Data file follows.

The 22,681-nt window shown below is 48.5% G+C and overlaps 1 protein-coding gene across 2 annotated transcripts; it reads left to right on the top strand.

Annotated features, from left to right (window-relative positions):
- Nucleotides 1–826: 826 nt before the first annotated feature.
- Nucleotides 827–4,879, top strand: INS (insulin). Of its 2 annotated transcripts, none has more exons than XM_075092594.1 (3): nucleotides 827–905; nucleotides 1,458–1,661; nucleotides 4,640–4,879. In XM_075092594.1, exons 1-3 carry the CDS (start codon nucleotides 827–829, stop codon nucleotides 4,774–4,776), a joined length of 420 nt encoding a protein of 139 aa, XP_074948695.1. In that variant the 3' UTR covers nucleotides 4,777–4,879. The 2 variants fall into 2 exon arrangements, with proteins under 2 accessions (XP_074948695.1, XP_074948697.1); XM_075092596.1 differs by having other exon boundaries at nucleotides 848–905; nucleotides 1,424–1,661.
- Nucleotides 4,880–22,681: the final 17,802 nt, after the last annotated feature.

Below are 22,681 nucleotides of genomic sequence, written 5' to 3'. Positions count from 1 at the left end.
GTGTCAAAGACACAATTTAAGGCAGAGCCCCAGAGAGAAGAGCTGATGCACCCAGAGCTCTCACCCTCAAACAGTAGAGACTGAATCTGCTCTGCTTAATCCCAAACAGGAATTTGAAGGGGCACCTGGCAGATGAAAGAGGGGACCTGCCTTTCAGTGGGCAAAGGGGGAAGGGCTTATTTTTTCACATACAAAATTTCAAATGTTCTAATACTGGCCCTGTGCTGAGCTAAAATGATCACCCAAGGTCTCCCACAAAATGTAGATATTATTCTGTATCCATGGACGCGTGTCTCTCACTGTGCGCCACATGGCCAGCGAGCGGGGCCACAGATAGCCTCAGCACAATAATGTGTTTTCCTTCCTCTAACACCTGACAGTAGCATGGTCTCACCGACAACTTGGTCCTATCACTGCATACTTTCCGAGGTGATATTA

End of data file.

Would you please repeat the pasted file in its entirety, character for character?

The 22,681-nt window shown below is 48.5% G+C and overlaps 1 protein-coding gene across 2 annotated transcripts; it reads left to right on the top strand.

Annotated features, from left to right (window-relative positions):
- Nucleotides 1–826: 826 nt before the first annotated feature.
- Nucleotides 827–4,879, top strand: INS (insulin). Of its 2 annotated transcripts, none has more exons than XM_075092594.1 (3): nucleotides 827–905; nucleotides 1,458–1,661; nucleotides 4,640–4,879. In XM_075092594.1, exons 1-3 carry the CDS (start codon nucleotides 827–829, stop codon nucleotides 4,774–4,776), a joined length of 420 nt encoding a protein of 139 aa, XP_074948695.1. In that variant the 3' UTR covers nucleotides 4,777–4,879. The 2 variants fall into 2 exon arrangements, with proteins under 2 accessions (XP_074948695.1, XP_074948697.1); XM_075092596.1 differs by having other exon boundaries at nucleotides 848–905; nucleotides 1,424–1,661.
- Nucleotides 4,880–22,681: the final 17,802 nt, after the last annotated feature.

Below are 22,681 nucleotides of genomic sequence, written 5' to 3'. Positions count from 1 at the left end.
GTGTCAAAGACACAATTTAAGGCAGAGCCCCAGAGAGAAGAGCTGATGCACCCAGAGCTCTCACCCTCAAACAGTAGAGACTGAATCTGCTCTGCTTAATCCCAAACAGGAATTTGAAGGGGCACCTGGCAGATGAAAGAGGGGACCTGCCTTTCAGTGGGCAAAGGGGGAAGGGCTTATTTTTTCACATACAAAATTTCAAATGTTCTAATACTGGCCCTGTGCTGAGCTAAAATGATCACCCAAGGTCTCCCACAAAATGTAGATATTATTCTGTATCCATGGACGCGTGTCTCTCACTGTGCGCCACATGGCCAGCGAGCGGGGCCACAGATAGCCTCAGCACAATAATGTGTTTTCCTTCCTCTAACACCTGACAGTAGCATGGTCTCACCGACAACTTGGTCCTATCACTGCATACTTTCCGAGGTGATATTA